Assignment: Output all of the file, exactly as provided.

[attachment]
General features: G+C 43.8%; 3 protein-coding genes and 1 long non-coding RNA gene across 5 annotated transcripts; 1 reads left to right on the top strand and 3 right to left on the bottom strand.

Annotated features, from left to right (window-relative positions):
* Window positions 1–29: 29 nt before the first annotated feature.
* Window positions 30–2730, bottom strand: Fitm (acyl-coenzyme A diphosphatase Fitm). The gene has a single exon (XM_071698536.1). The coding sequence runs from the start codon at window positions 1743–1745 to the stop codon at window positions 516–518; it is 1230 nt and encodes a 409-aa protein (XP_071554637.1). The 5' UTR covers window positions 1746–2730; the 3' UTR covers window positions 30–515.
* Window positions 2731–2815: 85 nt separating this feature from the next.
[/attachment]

General features: G+C 43.8%; 3 protein-coding genes and 1 long non-coding RNA gene across 5 annotated transcripts; 1 reads left to right on the top strand and 3 right to left on the bottom strand.

Annotated features, from left to right (window-relative positions):
* Window positions 1–29: 29 nt before the first annotated feature.
* Window positions 30–2730, bottom strand: Fitm (acyl-coenzyme A diphosphatase Fitm). The gene has a single exon (XM_071698536.1). The coding sequence runs from the start codon at window positions 1743–1745 to the stop codon at window positions 516–518; it is 1230 nt and encodes a 409-aa protein (XP_071554637.1). The 5' UTR covers window positions 1746–2730; the 3' UTR covers window positions 30–515.
* Window positions 2731–2815: 85 nt separating this feature from the next.